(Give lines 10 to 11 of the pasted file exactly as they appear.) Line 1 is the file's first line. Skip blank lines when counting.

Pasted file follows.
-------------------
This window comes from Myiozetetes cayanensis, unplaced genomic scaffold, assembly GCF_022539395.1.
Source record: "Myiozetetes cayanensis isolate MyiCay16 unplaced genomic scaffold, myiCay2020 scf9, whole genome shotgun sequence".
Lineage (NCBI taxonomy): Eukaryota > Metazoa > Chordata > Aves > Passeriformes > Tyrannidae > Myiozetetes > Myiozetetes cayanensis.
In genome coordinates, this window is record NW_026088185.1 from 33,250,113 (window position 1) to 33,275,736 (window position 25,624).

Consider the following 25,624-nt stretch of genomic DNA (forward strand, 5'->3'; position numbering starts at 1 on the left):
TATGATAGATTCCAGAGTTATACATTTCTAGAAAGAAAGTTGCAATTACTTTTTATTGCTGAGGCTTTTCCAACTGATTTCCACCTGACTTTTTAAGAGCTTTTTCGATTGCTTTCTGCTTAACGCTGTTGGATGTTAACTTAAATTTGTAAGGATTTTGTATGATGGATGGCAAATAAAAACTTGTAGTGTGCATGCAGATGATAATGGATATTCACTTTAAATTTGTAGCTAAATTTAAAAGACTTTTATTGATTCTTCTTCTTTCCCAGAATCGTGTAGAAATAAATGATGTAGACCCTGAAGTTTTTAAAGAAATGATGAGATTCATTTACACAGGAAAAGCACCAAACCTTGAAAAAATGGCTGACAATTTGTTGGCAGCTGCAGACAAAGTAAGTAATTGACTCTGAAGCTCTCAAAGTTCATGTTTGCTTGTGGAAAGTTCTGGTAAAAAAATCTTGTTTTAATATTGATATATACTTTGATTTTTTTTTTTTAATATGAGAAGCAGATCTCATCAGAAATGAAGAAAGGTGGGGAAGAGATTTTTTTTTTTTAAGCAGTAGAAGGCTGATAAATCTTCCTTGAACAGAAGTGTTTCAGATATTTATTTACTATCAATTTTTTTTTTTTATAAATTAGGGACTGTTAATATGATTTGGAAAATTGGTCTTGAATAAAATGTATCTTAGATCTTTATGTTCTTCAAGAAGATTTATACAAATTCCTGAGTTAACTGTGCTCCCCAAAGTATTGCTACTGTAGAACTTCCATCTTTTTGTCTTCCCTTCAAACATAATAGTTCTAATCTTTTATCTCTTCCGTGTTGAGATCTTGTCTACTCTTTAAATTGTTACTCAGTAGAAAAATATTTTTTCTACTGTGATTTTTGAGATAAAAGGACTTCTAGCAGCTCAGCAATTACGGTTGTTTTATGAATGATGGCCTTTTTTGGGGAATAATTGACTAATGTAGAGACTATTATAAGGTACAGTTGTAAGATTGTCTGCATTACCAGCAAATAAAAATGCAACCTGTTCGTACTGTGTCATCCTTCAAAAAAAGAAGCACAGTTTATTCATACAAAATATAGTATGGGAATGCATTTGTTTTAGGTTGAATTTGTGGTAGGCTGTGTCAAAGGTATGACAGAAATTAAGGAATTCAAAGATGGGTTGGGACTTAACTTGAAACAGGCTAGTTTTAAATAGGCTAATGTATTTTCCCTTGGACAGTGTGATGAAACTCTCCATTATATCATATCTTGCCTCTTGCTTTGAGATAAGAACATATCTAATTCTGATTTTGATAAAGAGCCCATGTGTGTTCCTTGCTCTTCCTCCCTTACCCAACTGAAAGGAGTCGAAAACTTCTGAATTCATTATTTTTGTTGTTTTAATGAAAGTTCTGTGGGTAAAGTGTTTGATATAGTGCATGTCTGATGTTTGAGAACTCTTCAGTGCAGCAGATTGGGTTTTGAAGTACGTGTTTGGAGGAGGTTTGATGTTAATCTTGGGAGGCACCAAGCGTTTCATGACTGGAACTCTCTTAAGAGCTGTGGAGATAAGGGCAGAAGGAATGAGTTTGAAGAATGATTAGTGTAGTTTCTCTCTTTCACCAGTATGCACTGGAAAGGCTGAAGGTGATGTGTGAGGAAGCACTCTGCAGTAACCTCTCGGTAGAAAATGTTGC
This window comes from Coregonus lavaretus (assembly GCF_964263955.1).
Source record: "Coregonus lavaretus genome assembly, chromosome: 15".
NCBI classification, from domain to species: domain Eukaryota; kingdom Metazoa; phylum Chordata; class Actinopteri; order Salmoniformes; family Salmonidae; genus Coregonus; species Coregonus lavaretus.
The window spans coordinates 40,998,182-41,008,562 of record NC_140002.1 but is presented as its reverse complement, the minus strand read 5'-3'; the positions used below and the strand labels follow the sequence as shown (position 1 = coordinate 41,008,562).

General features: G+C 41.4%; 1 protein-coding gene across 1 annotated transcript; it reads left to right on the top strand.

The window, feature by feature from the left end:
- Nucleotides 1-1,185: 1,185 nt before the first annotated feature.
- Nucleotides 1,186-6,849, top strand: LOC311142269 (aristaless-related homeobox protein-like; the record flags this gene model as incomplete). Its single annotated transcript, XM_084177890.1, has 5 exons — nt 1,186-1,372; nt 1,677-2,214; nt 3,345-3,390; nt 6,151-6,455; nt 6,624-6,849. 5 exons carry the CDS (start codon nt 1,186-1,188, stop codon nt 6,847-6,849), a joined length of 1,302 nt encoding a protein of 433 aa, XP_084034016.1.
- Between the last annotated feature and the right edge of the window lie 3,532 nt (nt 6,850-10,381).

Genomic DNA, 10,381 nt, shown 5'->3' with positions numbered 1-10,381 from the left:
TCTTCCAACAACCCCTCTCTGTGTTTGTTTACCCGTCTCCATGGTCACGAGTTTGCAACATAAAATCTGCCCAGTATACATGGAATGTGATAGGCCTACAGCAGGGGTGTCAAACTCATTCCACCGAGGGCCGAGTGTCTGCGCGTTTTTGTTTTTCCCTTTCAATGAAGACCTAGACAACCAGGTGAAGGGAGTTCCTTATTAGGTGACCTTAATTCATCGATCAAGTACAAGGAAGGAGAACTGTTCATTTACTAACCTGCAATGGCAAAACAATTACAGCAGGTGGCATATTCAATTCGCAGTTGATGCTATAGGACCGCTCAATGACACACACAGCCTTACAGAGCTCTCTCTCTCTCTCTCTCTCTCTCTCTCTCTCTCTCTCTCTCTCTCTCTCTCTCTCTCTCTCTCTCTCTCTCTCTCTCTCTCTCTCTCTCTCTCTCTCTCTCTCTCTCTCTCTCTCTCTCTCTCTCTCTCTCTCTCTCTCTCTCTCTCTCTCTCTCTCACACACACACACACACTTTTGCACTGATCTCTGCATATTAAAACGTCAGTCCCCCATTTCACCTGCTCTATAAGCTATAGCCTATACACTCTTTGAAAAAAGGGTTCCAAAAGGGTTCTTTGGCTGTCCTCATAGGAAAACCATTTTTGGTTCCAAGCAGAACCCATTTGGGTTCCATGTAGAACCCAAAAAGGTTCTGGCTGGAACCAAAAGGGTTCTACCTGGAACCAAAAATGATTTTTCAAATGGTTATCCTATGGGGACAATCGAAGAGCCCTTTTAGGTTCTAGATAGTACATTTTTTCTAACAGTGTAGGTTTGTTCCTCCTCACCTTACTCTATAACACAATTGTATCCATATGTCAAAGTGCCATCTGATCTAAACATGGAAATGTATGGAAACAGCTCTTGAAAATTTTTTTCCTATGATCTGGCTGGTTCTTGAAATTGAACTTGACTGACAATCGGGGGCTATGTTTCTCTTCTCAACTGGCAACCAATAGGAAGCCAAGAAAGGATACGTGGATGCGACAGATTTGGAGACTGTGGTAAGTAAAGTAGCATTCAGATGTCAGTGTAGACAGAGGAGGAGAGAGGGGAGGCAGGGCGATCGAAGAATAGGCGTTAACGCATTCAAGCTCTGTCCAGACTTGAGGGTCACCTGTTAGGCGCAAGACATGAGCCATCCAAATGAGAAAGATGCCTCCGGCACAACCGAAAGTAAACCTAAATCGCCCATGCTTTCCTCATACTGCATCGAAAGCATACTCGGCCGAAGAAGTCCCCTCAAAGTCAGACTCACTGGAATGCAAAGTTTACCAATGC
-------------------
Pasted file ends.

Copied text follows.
The window spans coordinates 40,998,182-41,008,562 of record NC_140002.1 but is presented as its reverse complement, the minus strand read 5'-3'; the positions used below and the strand labels follow the sequence as shown (position 1 = coordinate 41,008,562).

General features: G+C 41.4%; 1 protein-coding gene across 1 annotated transcript; it reads left to right on the top strand.